The Public Sector Equality Duty (PSED) includes a ‘duty of inquiry’, which requires public authorities to have an adequate evidence base for their decision-making.
The council has an updated ‘Equality Analysis’ process to identify if a proposed change (a change to a policy, strategy, service, or budget) could have a potential impact (create inequality or increase existing inequalities) for people with a protected characteristic. This includes service users, residents, and council employees.
If it is identified, using the Equality Analysis Screening (Stage 1) form, that there could be a potential impact on protected characteristic groups due to a proposed change, then further investigation is carried out in a full Equality Analysis (Stage 2).
The council’s equality analysis form templates:
All council decisions aim to advance equality of opportunity, and the council undertakes a range of activities to support sustained positive change in line with the Equality Act. During 2022-23 (April 2022 – March 2023) the council has completed 118 Stage one screening forms and 10 of these screening forms have progressed to Stage 2. It is a requirement of the Public Sector Equality Duty to publish completed Stage 2 analyses unless they relate to confidential information (for instance relating to People Services and staff terms and conditions.) These are then subject to a further review (Stage 3) usually 6 months after implementation.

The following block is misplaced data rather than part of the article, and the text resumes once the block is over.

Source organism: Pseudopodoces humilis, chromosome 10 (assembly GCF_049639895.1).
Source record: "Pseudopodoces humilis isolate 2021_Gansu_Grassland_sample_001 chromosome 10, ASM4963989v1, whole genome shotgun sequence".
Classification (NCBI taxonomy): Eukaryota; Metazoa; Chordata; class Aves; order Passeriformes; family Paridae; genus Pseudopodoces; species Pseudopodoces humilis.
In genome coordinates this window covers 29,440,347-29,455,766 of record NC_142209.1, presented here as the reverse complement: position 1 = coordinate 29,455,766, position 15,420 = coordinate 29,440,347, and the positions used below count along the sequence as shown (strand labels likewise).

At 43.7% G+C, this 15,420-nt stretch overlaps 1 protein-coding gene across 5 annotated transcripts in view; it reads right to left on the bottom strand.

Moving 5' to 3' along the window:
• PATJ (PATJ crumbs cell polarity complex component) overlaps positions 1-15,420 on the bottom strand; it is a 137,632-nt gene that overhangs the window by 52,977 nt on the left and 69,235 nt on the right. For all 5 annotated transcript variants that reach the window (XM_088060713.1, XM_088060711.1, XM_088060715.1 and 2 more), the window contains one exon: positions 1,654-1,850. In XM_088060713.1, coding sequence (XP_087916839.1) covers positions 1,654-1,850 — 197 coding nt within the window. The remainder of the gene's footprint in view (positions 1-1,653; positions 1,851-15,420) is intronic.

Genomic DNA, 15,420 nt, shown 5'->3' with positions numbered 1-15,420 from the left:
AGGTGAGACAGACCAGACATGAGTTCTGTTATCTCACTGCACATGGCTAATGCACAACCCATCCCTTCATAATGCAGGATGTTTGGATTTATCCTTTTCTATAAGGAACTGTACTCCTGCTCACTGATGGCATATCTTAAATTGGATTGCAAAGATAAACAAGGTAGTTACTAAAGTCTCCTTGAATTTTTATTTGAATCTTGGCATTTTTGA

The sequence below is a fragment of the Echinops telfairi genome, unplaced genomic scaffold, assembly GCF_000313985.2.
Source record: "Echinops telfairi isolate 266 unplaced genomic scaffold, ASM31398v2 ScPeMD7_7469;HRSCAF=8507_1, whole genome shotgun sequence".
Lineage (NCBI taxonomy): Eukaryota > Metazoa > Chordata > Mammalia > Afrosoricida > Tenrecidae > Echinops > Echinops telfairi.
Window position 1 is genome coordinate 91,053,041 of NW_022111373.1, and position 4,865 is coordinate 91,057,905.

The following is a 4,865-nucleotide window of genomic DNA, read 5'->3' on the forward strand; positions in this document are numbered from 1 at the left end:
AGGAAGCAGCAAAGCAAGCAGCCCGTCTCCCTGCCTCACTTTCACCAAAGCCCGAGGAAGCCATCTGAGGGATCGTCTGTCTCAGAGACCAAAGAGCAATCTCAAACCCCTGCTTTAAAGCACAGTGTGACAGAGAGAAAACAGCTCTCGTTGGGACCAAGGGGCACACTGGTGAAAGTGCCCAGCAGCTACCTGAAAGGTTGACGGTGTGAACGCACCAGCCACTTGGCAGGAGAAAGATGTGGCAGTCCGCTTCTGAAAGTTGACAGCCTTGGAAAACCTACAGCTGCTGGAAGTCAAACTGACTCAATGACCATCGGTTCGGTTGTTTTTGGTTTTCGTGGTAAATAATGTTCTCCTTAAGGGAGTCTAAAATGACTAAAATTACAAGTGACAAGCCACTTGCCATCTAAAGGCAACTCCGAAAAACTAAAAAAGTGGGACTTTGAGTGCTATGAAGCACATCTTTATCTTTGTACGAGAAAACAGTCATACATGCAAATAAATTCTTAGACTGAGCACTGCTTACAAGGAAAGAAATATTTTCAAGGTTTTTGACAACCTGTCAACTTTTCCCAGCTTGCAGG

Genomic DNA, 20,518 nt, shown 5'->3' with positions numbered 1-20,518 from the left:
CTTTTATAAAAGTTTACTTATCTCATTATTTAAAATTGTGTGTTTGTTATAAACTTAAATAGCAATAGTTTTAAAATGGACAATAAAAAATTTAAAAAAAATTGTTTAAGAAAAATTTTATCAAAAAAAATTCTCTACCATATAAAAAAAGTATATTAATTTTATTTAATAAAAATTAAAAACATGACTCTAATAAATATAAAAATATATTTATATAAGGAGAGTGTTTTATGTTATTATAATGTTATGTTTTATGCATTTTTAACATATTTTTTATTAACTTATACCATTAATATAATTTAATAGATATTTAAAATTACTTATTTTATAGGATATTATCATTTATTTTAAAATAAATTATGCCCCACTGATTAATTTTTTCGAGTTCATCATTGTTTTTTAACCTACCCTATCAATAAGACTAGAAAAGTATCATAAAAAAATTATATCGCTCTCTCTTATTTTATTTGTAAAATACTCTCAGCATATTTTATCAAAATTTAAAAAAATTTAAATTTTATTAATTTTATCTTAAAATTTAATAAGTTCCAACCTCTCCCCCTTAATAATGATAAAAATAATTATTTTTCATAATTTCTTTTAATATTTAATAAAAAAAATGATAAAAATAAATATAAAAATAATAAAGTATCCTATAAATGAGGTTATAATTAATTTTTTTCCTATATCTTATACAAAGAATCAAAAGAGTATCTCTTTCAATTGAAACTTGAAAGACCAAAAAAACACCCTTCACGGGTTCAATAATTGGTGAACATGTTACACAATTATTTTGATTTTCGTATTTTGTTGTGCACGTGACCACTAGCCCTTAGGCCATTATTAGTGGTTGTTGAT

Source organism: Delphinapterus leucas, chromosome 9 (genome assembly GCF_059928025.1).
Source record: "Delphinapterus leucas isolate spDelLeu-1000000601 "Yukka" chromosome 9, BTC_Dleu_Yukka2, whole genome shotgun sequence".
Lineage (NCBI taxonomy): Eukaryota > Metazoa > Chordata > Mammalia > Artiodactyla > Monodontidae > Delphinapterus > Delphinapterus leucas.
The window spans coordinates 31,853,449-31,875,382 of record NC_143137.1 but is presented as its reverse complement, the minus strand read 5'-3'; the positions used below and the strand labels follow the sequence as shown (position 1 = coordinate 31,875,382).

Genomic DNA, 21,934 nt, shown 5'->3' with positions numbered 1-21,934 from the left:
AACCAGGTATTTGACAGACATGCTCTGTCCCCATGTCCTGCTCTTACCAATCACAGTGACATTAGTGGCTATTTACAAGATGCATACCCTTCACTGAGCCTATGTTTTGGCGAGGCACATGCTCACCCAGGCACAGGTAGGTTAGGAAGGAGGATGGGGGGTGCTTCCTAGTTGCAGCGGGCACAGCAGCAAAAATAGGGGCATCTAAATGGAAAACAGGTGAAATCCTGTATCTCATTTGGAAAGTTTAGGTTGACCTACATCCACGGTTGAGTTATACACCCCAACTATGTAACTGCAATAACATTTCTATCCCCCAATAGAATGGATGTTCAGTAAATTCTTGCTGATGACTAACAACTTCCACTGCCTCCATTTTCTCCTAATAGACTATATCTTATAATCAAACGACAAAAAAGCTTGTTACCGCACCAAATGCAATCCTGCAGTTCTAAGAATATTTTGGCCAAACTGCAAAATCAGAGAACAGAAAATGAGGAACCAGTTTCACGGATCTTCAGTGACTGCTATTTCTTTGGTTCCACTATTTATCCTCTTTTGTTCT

Please see the table below for the completed Equality Analysis (Stage 2) forms for the period 2022-23:
Please see the table below for the completed Equality Analysis (Stage 2) forms from previous years:
How does the council monitor equality and diversity?
The Public Sector Equality Duty requires us to collect and monitor equality information on our workforce. Please see our workforce reports below:
Under the Equalities Act 2010 (Specific Duties and Public Authorities) Regulations 2017, employers with 250 or more employees are required to publish statutory gender pay gap calculations on an annual basis.
For further information, please visit the Gender pay gap page.